~Staff Writer

Calvary Chapel Golden Springs

Bishops in the Philippines Urge Bell-Ringing, Prayers to Protest Bloody Drugs War — “We disagree that a criminal has no more hope of changing his life.”

September 22, 2017

MANILA — Stepping up a campaign against President Rodrigo Duterte’s bloody war on drugs, Catholic bishops in the Philippines have called for church bells to be rung for the next 40 nights, and congregations to light candles and pray for the killing to end.

A pastoral letter by Catholic Bishops’ Conference of the Philippines (CBCP) sent to priests urged Catholics to pray for victims from Saturday until All Saints’ Day on Nov. 1, when Filipinos traditionally pay respects to the dead.

More than 3,800 people have been killed in anti-drugs operations in the past 15 months and at least 2,100 murders are suspected of being drug-related, according to police data, though human rights groups believe the numbers are understated.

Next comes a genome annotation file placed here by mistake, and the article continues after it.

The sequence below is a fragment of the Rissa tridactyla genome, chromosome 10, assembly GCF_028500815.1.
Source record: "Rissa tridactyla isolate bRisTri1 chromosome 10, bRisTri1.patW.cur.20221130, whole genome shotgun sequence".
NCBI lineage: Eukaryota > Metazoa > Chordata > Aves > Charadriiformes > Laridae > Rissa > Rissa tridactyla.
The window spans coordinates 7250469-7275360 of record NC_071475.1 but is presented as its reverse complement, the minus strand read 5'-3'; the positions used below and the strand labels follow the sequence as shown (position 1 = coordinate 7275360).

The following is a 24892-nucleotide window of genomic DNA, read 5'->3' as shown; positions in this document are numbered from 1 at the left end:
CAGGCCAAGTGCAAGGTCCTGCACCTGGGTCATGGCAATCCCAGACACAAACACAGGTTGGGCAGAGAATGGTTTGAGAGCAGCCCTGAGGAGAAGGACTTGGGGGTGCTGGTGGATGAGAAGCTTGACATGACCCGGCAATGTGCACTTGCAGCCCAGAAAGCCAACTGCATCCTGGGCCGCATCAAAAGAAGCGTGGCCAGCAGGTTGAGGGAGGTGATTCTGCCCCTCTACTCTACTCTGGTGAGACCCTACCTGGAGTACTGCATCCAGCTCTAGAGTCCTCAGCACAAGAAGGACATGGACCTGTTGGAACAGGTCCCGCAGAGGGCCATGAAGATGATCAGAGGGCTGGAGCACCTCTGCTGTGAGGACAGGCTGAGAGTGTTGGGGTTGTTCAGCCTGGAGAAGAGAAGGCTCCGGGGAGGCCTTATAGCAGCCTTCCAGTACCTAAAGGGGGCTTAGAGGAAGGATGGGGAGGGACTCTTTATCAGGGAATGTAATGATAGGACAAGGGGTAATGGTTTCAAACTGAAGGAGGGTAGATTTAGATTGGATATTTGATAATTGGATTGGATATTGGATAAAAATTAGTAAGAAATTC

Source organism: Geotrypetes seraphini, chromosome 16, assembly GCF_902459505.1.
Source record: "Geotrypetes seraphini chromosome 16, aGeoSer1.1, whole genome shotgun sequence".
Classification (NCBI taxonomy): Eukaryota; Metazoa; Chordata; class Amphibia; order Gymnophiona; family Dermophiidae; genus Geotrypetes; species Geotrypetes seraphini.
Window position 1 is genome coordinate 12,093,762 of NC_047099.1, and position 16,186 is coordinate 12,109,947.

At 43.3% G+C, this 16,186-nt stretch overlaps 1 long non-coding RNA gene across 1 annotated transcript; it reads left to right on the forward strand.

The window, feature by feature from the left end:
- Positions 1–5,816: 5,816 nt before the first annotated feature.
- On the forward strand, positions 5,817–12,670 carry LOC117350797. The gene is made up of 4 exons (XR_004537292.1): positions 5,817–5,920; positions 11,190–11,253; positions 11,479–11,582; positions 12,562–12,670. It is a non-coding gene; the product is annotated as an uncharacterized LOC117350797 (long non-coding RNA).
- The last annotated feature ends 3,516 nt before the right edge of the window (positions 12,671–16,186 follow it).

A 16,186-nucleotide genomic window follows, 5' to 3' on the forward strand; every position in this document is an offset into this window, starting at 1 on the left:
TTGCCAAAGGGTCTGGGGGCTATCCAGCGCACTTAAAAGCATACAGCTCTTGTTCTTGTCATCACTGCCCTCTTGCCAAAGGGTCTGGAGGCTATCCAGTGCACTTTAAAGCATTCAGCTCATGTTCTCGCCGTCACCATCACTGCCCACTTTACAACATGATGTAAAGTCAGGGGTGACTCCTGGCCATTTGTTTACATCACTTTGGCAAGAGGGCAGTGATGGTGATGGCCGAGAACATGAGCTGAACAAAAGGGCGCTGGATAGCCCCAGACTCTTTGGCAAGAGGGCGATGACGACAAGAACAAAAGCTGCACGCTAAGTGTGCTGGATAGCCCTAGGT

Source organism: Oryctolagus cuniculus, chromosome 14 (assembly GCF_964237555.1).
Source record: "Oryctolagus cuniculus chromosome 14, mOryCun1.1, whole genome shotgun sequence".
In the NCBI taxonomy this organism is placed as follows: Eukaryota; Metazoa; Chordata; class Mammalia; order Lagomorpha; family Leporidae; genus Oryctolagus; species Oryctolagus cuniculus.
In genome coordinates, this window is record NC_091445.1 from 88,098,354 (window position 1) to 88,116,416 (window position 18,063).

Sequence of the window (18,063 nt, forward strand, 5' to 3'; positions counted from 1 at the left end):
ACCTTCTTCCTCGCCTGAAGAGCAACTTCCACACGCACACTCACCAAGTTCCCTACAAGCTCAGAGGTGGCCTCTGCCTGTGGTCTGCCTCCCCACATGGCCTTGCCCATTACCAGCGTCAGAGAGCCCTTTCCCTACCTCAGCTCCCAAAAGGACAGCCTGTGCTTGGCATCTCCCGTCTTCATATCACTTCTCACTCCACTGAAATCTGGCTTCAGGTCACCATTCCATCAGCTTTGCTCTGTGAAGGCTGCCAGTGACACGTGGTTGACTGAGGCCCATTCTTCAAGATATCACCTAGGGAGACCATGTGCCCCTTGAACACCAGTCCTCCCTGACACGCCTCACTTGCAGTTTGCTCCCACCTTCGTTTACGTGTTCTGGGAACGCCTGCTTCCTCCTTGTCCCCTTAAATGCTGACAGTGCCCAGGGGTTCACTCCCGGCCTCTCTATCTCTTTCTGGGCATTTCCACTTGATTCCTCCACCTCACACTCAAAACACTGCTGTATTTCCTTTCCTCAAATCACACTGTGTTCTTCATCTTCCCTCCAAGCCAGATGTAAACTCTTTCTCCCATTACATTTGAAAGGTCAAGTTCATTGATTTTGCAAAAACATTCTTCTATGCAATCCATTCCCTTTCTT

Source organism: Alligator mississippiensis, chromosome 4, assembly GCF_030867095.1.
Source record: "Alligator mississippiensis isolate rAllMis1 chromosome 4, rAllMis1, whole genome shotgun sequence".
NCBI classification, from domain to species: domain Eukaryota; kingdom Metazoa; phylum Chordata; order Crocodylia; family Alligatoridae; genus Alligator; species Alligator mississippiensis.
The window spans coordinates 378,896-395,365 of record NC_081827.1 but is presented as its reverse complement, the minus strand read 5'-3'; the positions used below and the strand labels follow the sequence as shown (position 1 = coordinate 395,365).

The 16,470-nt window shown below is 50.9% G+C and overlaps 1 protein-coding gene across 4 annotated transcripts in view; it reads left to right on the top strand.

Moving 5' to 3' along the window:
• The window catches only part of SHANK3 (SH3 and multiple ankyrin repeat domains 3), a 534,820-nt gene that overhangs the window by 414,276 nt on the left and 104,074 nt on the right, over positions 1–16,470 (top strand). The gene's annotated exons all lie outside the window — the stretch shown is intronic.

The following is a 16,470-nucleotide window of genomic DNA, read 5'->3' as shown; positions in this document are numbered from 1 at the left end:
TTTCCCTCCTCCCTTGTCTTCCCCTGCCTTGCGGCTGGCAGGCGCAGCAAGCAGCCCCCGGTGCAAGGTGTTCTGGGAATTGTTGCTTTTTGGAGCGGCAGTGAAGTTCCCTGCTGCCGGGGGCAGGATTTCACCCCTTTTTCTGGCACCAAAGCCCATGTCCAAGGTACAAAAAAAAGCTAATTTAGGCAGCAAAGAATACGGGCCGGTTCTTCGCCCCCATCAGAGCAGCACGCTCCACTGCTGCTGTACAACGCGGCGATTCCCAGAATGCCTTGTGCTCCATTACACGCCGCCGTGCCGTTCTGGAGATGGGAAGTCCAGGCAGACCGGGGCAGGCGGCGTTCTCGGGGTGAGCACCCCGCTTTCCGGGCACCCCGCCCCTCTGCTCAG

“The relentless and bloody campaign against drugs that shows no sign of abating impels us, your bishops, to declare: In the name of God, stop the killings!” Archbishop Socrates Villegas, the head of the CBCP, said in the letter.

Image result for Archbishop Socrates Villegas, photos

Archbishop Socrates Villegas: “In the name of God, stop the killings!”

Such messages are typically read aloud in church or distributed to their congregations.

Many Catholic churches in the capital have already started lighting candles and ringing bells for five minutes each day at 8 p.m..

Thousands of Filipinos rallied against Duterte on Thursday to protest against what they fear is an emerging dictatorship, and several churches held mass against the killings and urged people to renounce violence.